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A cross-sectional survey of pharmacists to understand their personal preference of brand and generic over-the-counter medications used to treat common health conditions

Overview of attention for article published in Journal of Pharmaceutical Policy and Practice, April 2016
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  • Above-average Attention Score compared to outputs of the same age (56th percentile)
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Mentioned by

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3 tweeters

Citations

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4 Dimensions

Readers on

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10 Mendeley
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Title
A cross-sectional survey of pharmacists to understand their personal preference of brand and generic over-the-counter medications used to treat common health conditions
Published in
Journal of Pharmaceutical Policy and Practice, April 2016
DOI 10.1186/s40545-016-0066-6
Pubmed ID
Authors

Mira Patel, Marion Slack, Janet Cooley, Sandipan Bhattacharjee

Abstract

Consumers are hesitant in choosing generic medications as they are under the assumption that they are not as safe nor effective as brand medications. However, pharmacists do have the education and training to know that this is not the case. The aim of this study was to determine pharmacists' preference of generic versus brand over-the-counter (OTC) medication for their personal use as self-treatment for various health symptoms. A prospective, cross sectional study was conducted on 553 licensed pharmacists who were presumed to have expertise in the use of generic and brand name OTC medications. In a single Southwestern state in the United States, from December 2014 to January 2015, a web-based questionnaire was sent to pharmacists to explore their preference of brand and generic medications based on various health symptoms. Thirty-one brand-generic medication pairs were used to identify which medication type pharmacists preferred when asked about nine health symptoms. Frequency counts of pharmacists' preference of a brand medication or a generic OTC medication overall and for each of the nine health symptoms were determined. Chi-squared analyses and one-way ANOVA were conducted to determine if there were any differences between the preferences of brand and generic OTC medications across each symptom. The study overall showed that pharmacists preferred generic OTC medications to brand OTC medications (62 to 5 %, respectively). Based on an 11-point rating scale, pharmacists were likely to take OTC generic medications (as their choice of self-treatment) when presented with health symptoms (mean = 7.32 ± 2.88). In addition, pharmacists chose generic OTC medications over brand medications regardless of health symptoms (p < 0.001). Pharmacists who have expertise in medications were shown to prefer using generic OTC medications rather than brand name OTC medications for self-treating a variety of health symptoms. These study findings support the theory that expertise affects preference for generic versus brand name OTC medications. This information can be used to provide consumers the evidence needed to make well-informed choices when choosing between brand and generic medications.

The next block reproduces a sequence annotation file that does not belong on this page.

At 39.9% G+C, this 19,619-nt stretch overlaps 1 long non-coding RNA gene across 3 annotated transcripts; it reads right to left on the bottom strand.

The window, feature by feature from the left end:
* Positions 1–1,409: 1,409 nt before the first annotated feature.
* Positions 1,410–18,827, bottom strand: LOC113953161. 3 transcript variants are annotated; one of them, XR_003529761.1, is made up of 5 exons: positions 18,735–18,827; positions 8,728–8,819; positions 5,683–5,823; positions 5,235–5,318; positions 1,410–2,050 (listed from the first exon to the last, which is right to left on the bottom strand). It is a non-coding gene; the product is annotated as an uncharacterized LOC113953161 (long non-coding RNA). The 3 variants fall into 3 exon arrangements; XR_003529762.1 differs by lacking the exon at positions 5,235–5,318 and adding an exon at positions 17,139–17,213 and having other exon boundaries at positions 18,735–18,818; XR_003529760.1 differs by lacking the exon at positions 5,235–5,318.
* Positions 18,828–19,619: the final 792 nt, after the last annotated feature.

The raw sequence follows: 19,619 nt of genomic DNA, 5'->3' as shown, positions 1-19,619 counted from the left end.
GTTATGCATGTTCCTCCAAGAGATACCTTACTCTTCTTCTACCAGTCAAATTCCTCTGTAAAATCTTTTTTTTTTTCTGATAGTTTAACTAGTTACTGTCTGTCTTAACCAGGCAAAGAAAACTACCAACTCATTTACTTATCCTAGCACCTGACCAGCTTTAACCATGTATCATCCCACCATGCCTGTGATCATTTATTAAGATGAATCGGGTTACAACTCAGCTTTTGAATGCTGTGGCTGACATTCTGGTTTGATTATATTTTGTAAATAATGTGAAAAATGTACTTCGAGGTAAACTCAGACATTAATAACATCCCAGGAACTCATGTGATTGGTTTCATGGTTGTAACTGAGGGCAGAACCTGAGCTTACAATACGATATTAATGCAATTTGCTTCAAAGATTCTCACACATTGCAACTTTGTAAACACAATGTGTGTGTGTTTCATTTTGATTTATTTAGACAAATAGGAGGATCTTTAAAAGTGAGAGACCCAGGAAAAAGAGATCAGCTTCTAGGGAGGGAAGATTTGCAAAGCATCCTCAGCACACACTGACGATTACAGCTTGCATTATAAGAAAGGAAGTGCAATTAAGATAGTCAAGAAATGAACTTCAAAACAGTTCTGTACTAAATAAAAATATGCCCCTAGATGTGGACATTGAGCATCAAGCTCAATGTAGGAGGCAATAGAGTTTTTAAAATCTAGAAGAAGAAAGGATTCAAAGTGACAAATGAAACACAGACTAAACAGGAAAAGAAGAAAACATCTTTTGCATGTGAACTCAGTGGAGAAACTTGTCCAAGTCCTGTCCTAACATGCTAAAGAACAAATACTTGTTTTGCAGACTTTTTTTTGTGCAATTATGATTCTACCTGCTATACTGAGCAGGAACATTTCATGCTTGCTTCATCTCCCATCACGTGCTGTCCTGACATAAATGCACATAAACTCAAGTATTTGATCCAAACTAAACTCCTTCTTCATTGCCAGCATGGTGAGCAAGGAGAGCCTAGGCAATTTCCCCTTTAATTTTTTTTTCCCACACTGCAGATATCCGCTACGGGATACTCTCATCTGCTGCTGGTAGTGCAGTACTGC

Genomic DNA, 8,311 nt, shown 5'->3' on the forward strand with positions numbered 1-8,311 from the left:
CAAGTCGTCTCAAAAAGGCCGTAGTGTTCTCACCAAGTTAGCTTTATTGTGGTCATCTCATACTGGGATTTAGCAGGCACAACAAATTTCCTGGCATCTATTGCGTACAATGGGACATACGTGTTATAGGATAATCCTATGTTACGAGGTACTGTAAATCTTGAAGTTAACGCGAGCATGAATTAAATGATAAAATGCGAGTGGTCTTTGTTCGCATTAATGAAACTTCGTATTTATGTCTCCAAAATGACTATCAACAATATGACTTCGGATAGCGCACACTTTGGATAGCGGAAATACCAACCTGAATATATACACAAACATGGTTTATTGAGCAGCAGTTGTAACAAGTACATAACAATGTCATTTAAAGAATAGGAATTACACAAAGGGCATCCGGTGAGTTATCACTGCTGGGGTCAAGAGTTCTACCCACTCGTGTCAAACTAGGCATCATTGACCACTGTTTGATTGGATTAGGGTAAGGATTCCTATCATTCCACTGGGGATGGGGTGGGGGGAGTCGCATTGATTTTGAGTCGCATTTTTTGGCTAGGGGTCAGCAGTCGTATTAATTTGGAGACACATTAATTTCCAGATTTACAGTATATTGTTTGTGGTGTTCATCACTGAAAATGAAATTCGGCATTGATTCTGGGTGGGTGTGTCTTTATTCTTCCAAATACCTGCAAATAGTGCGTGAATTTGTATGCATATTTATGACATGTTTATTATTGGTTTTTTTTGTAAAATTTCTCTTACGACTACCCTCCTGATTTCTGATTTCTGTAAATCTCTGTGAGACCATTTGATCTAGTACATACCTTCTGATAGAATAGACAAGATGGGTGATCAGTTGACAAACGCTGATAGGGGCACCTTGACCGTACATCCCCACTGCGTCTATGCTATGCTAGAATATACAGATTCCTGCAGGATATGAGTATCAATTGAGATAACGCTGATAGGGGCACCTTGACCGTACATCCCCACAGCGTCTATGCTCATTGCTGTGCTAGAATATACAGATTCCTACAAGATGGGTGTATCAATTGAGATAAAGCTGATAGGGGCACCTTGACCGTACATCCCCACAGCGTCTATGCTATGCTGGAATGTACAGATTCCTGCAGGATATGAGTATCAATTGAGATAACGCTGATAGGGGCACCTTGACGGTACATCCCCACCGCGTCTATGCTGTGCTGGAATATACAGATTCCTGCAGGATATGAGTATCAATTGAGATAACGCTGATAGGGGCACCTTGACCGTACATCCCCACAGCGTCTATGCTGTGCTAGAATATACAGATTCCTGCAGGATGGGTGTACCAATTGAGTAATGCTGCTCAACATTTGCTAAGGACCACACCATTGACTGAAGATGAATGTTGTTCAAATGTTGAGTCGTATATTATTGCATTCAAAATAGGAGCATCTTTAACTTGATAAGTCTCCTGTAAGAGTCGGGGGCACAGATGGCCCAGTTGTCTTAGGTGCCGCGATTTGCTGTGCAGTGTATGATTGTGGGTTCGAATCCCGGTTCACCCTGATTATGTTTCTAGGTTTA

Twitter Demographics

The data shown below were collected from the profiles of 3 tweeters who shared this research output. Click here to find out more about how the information was compiled.

Mendeley readers

The data shown below were compiled from readership statistics for 10 Mendeley readers of this research output. Click here to see the associated Mendeley record.

Geographical breakdown

Country Count As %
Unknown 10 100%

Demographic breakdown

Readers by professional status Count As %
Student > Ph. D. Student 2 20%
Student > Bachelor 1 10%
Student > Doctoral Student 1 10%
Lecturer > Senior Lecturer 1 10%
Student > Master 1 10%
Other 2 20%
Unknown 2 20%
Readers by discipline Count As %
Pharmacology, Toxicology and Pharmaceutical Science 3 30%
Social Sciences 2 20%
Medicine and Dentistry 2 20%
Business, Management and Accounting 1 10%
Unknown 2 20%

Attention Score in Context

This research output has an Altmetric Attention Score of 2. This is our high-level measure of the quality and quantity of online attention that it has received. This Attention Score, as well as the ranking and number of research outputs shown below, was calculated when the research output was last mentioned on 06 July 2017.
All research outputs
#6,156,642
of 11,435,137 outputs
Outputs from Journal of Pharmaceutical Policy and Practice
#79
of 139 outputs
Outputs of similar age
#113,784
of 275,336 outputs
Outputs of similar age from Journal of Pharmaceutical Policy and Practice
#6
of 10 outputs
Altmetric has tracked 11,435,137 research outputs across all sources so far. This one is in the 44th percentile – i.e., 44% of other outputs scored the same or lower than it.
So far Altmetric has tracked 139 research outputs from this source. They typically receive a little more attention than average, with a mean Attention Score of 5.4. This one is in the 37th percentile – i.e., 37% of its peers scored the same or lower than it.
Older research outputs will score higher simply because they've had more time to accumulate mentions. To account for age we can compare this Altmetric Attention Score to the 275,336 tracked outputs that were published within six weeks on either side of this one in any source. This one has gotten more attention than average, scoring higher than 56% of its contemporaries.
We're also able to compare this research output to 10 others from the same source and published within six weeks on either side of this one. This one has scored higher than 4 of them.